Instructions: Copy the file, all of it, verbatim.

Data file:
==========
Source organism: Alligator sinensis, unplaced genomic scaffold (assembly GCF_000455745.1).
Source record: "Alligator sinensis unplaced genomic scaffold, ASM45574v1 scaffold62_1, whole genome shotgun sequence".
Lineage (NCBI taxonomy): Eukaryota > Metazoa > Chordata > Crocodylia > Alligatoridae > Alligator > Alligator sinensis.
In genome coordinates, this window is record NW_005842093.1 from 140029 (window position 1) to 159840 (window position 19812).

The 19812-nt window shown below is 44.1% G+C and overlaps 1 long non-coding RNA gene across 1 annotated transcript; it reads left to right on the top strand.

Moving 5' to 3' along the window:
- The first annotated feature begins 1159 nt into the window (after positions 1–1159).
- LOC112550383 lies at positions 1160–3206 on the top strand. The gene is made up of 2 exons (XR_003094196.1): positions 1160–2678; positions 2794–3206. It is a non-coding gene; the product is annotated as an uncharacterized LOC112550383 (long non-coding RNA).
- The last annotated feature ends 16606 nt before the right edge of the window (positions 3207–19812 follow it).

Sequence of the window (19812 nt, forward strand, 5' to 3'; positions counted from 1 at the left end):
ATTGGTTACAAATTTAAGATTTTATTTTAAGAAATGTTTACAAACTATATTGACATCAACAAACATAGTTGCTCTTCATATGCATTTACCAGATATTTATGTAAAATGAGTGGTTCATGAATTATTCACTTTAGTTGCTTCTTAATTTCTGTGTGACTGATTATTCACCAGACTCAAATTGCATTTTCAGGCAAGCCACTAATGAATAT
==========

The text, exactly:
Source organism: Alligator sinensis, unplaced genomic scaffold (assembly GCF_000455745.1).
Source record: "Alligator sinensis unplaced genomic scaffold, ASM45574v1 scaffold62_1, whole genome shotgun sequence".
Lineage (NCBI taxonomy): Eukaryota > Metazoa > Chordata > Crocodylia > Alligatoridae > Alligator > Alligator sinensis.
In genome coordinates, this window is record NW_005842093.1 from 140029 (window position 1) to 159840 (window position 19812).

The 19812-nt window shown below is 44.1% G+C and overlaps 1 long non-coding RNA gene across 1 annotated transcript; it reads left to right on the top strand.

Moving 5' to 3' along the window:
- The first annotated feature begins 1159 nt into the window (after positions 1–1159).
- LOC112550383 lies at positions 1160–3206 on the top strand. The gene is made up of 2 exons (XR_003094196.1): positions 1160–2678; positions 2794–3206. It is a non-coding gene; the product is annotated as an uncharacterized LOC112550383 (long non-coding RNA).
- The last annotated feature ends 16606 nt before the right edge of the window (positions 3207–19812 follow it).

Sequence of the window (19812 nt, forward strand, 5' to 3'; positions counted from 1 at the left end):
ATTGGTTACAAATTTAAGATTTTATTTTAAGAAATGTTTACAAACTATATTGACATCAACAAACATAGTTGCTCTTCATATGCATTTACCAGATATTTATGTAAAATGAGTGGTTCATGAATTATTCACTTTAGTTGCTTCTTAATTTCTGTGTGACTGATTATTCACCAGACTCAAATTGCATTTTCAGGCAAGCCACTAATGAATAT